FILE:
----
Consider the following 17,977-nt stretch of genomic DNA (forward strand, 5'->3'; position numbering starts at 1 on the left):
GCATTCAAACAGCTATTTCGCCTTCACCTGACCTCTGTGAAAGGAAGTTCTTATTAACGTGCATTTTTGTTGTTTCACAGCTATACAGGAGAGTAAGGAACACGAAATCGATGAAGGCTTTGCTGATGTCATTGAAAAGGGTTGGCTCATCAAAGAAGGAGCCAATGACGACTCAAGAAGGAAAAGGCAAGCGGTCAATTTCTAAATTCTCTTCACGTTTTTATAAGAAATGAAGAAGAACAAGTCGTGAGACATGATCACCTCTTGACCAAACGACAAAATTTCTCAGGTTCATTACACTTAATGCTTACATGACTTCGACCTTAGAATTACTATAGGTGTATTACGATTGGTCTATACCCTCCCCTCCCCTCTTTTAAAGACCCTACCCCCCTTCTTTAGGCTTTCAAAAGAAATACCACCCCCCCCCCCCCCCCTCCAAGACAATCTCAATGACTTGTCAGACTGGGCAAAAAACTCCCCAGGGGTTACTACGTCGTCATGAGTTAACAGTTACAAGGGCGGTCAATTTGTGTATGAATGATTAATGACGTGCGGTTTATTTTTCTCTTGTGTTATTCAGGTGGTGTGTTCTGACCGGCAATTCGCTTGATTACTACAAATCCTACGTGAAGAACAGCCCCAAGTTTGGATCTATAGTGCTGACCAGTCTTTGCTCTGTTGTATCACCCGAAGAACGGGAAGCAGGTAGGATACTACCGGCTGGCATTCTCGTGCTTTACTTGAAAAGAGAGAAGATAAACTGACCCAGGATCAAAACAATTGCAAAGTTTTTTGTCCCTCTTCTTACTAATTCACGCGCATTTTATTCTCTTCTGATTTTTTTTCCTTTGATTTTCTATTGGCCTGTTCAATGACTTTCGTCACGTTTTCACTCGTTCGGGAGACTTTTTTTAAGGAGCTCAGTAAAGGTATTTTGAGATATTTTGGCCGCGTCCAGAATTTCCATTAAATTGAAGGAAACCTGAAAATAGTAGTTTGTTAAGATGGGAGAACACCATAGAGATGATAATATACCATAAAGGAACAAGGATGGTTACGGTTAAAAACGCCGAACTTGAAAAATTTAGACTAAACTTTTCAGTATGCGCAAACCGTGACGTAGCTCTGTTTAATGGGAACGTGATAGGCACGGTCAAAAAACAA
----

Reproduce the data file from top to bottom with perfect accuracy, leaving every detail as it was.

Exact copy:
Consider the following 17,977-nt stretch of genomic DNA (forward strand, 5'->3'; position numbering starts at 1 on the left):
GCATTCAAACAGCTATTTCGCCTTCACCTGACCTCTGTGAAAGGAAGTTCTTATTAACGTGCATTTTTGTTGTTTCACAGCTATACAGGAGAGTAAGGAACACGAAATCGATGAAGGCTTTGCTGATGTCATTGAAAAGGGTTGGCTCATCAAAGAAGGAGCCAATGACGACTCAAGAAGGAAAAGGCAAGCGGTCAATTTCTAAATTCTCTTCACGTTTTTATAAGAAATGAAGAAGAACAAGTCGTGAGACATGATCACCTCTTGACCAAACGACAAAATTTCTCAGGTTCATTACACTTAATGCTTACATGACTTCGACCTTAGAATTACTATAGGTGTATTACGATTGGTCTATACCCTCCCCTCCCCTCTTTTAAAGACCCTACCCCCCTTCTTTAGGCTTTCAAAAGAAATACCACCCCCCCCCCCCCCCCTCCAAGACAATCTCAATGACTTGTCAGACTGGGCAAAAAACTCCCCAGGGGTTACTACGTCGTCATGAGTTAACAGTTACAAGGGCGGTCAATTTGTGTATGAATGATTAATGACGTGCGGTTTATTTTTCTCTTGTGTTATTCAGGTGGTGTGTTCTGACCGGCAATTCGCTTGATTACTACAAATCCTACGTGAAGAACAGCCCCAAGTTTGGATCTATAGTGCTGACCAGTCTTTGCTCTGTTGTATCACCCGAAGAACGGGAAGCAGGTAGGATACTACCGGCTGGCATTCTCGTGCTTTACTTGAAAAGAGAGAAGATAAACTGACCCAGGATCAAAACAATTGCAAAGTTTTTTGTCCCTCTTCTTACTAATTCACGCGCATTTTATTCTCTTCTGATTTTTTTTCCTTTGATTTTCTATTGGCCTGTTCAATGACTTTCGTCACGTTTTCACTCGTTCGGGAGACTTTTTTTAAGGAGCTCAGTAAAGGTATTTTGAGATATTTTGGCCGCGTCCAGAATTTCCATTAAATTGAAGGAAACCTGAAAATAGTAGTTTGTTAAGATGGGAGAACACCATAGAGATGATAATATACCATAAAGGAACAAGGATGGTTACGGTTAAAAACGCCGAACTTGAAAAATTTAGACTAAACTTTTCAGTATGCGCAAACCGTGACGTAGCTCTGTTTAATGGGAACGTGATAGGCACGGTCAAAAAACAA